Mayor and council call on citizens to take action to reduce water consumption
Mayor and council president call on citizens to take action to reduce water consumption
Kirstin Davis, Director of Communications, 509.625.7773
Thursday, May 27, 2021 at 2:50 p.m.
As the Washington State Department of Ecology issues a drought advisory for much of the state, including the Spokane area, Mayor Nadine Woodward and Council Chairman Breean Beggs are calling on citizens to join them in water conservation efforts this summer.
“As a community, we need to use water wisely, especially under current conditions,” said Mayor Woodward. “We are asking citizens to use strategies that allow them to maintain their lawns and landscaping, while using less water and keeping their summer watering bills more affordable.
“Summer irrigation boosts water consumption in our city every year. We need to make changes now to help our river and aquifer this year and into the future, ”said Board Chairman Beggs.
Even before the state’s drought advisory was released, the mayor and council had been working to promote water-saving measures. They worked on public education ideas that encourage citizens and businesses to voluntarily adopt a every other day, “even / odd” watering program to help protect water resources, maintain affordable water prices, support healthy landscaping, and reduce the need for costly water system expansion over time. It also reduces the overall daily water demand.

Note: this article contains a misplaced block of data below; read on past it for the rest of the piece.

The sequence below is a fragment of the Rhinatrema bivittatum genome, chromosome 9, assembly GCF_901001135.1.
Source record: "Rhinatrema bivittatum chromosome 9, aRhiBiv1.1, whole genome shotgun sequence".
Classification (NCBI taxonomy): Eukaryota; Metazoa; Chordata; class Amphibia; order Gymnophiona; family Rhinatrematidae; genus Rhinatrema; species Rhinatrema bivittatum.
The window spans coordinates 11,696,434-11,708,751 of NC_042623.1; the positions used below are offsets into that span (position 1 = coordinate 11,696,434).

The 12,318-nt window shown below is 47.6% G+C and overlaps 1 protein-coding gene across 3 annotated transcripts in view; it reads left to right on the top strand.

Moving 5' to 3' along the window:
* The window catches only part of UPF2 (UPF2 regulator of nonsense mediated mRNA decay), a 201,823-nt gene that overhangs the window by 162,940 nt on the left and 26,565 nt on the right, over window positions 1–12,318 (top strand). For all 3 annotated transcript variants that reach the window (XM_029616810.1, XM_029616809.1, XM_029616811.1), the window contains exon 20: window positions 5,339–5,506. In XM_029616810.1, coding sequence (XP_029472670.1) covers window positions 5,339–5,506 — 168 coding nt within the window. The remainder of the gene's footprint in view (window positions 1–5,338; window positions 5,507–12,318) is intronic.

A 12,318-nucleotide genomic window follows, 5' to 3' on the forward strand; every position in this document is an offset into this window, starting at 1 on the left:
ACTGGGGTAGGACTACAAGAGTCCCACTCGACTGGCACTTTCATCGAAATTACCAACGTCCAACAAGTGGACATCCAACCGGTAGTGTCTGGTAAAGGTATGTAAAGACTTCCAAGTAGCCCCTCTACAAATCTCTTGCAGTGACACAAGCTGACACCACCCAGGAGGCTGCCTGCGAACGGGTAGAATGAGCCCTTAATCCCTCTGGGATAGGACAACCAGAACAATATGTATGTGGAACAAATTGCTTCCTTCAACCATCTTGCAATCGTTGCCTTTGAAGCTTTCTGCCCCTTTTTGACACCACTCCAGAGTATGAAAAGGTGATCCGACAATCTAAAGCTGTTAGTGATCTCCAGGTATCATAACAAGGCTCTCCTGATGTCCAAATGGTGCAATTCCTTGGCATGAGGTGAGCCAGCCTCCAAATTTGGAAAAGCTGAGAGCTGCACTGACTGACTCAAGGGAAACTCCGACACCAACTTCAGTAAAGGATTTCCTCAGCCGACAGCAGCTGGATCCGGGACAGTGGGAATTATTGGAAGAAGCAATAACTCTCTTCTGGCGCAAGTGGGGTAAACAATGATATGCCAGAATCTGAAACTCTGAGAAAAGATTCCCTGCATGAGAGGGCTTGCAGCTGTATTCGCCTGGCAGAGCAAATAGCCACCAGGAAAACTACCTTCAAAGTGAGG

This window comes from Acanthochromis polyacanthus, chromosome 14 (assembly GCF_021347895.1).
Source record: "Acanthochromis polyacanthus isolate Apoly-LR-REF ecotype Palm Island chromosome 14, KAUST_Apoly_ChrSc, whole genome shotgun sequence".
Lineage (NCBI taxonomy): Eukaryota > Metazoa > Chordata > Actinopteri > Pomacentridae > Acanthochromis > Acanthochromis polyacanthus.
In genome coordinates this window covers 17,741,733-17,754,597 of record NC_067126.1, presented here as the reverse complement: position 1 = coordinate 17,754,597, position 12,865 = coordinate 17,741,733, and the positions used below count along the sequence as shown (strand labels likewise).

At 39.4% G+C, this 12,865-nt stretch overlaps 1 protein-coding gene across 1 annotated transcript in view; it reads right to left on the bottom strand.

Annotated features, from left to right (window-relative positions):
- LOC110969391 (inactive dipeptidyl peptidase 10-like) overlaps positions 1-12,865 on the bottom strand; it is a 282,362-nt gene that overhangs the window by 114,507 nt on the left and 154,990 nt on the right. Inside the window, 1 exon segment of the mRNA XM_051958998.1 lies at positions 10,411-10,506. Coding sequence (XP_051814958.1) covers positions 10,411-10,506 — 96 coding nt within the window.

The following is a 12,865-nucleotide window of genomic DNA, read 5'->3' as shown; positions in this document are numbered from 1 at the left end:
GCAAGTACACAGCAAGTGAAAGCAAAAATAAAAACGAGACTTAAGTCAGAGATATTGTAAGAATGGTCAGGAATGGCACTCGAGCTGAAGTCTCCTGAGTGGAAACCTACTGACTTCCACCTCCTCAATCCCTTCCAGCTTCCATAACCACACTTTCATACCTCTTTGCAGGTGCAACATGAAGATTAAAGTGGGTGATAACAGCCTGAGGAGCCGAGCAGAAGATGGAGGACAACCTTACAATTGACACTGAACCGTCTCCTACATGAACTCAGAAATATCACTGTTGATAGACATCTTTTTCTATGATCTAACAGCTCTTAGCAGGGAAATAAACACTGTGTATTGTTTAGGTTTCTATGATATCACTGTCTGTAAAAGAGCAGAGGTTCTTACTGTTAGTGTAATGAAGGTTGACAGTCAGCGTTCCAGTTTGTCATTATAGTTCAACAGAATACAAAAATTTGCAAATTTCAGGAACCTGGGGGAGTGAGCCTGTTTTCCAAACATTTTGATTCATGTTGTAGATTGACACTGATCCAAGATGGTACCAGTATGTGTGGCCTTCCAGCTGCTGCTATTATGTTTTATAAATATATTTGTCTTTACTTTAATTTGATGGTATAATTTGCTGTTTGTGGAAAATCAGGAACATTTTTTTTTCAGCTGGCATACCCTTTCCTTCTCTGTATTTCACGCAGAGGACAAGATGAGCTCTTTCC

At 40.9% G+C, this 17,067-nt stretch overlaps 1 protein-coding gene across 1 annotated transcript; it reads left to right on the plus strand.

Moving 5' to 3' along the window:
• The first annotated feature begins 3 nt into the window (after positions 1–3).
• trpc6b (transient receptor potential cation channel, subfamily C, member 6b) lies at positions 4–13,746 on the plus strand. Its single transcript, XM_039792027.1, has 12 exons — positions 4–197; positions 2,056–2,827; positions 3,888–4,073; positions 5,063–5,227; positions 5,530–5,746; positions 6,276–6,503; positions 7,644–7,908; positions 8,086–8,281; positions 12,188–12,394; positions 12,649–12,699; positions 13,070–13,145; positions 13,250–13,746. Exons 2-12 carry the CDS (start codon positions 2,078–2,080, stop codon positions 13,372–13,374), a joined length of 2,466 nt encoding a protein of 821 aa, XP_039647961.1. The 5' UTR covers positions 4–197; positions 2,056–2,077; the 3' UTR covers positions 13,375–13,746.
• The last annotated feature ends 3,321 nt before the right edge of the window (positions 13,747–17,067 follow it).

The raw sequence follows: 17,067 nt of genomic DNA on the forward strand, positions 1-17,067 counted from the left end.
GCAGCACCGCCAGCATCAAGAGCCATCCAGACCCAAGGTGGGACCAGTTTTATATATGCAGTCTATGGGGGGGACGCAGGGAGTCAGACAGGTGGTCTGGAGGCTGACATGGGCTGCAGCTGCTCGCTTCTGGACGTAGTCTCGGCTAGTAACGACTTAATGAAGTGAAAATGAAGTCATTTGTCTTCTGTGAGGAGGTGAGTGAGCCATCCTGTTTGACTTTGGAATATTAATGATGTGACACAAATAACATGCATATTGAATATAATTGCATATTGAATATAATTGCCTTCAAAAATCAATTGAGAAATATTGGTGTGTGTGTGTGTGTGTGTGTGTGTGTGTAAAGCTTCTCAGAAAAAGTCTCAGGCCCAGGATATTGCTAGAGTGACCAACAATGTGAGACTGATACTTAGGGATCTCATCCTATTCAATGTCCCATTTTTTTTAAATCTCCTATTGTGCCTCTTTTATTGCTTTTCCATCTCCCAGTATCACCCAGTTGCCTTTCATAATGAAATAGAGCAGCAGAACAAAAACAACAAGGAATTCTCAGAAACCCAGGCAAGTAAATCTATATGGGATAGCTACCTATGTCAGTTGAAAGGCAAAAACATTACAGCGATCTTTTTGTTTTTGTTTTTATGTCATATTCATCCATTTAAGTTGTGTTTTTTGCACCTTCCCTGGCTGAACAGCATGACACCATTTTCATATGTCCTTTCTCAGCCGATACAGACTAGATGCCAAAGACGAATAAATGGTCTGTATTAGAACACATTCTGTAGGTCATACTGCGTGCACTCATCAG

The city’s parks department has volunteered to serve as an example this summer of how an odd / even watering schedule can be accomplished, while still creating beautiful spaces.
Making choices that reduce water use will help Spokane residents pay their monthly bills. Last fall, the City approved changes to the rates it charges for water use, rewarding customers for lower water use and encouraging customers to limit their use to about 18,700 gallons per month.
The City has created a new water calculator to inform customers of the impact of the changes on them. Each customer can enter their utility account number and address. The calculator will provide an overview of each customer’s historical usage and calculate the difference the customer would pay under the new rates. Customers can keep their bills more affordable by reducing their water use.
Here are some other good water-saving practices that businesses and residents can adopt:
- Water your landscaping between 6 p.m. and 10 a.m. Some experts estimate that 50 percent of the water evaporates when watered in the heat of the day. Watering in the morning is considered the best because the water does not stay on the roots overnight, which can cause root rot or fungal disease problems. And, limit the time you spend watering each section of the landscaping to no more than 15 minutes or two hours for your total area.
- Don’t let your hose run. Avoid washing your driveway or other hard surfaces and limit washing your car. Running a 5/8 inch hose for 30 minutes wastes up to 150 gallons of water.
- Do not water on windy days and turn off your sprinklers when it rains.
Residents can also embark on the road to saving water outdoors by taking advantage of discounts and credits offered by the City for Smart Irrigation Controllers, Efficient Nozzles and the Turf Replacement Program. SpokaneScape. Here is information about these programs.
Protecting and preserving our water resources is a long-term objective of the City. The city’s water utility must meet water conservation goals as part of state and federal requirements.
For more water tips and information, visit WaterWiseSpokane.org.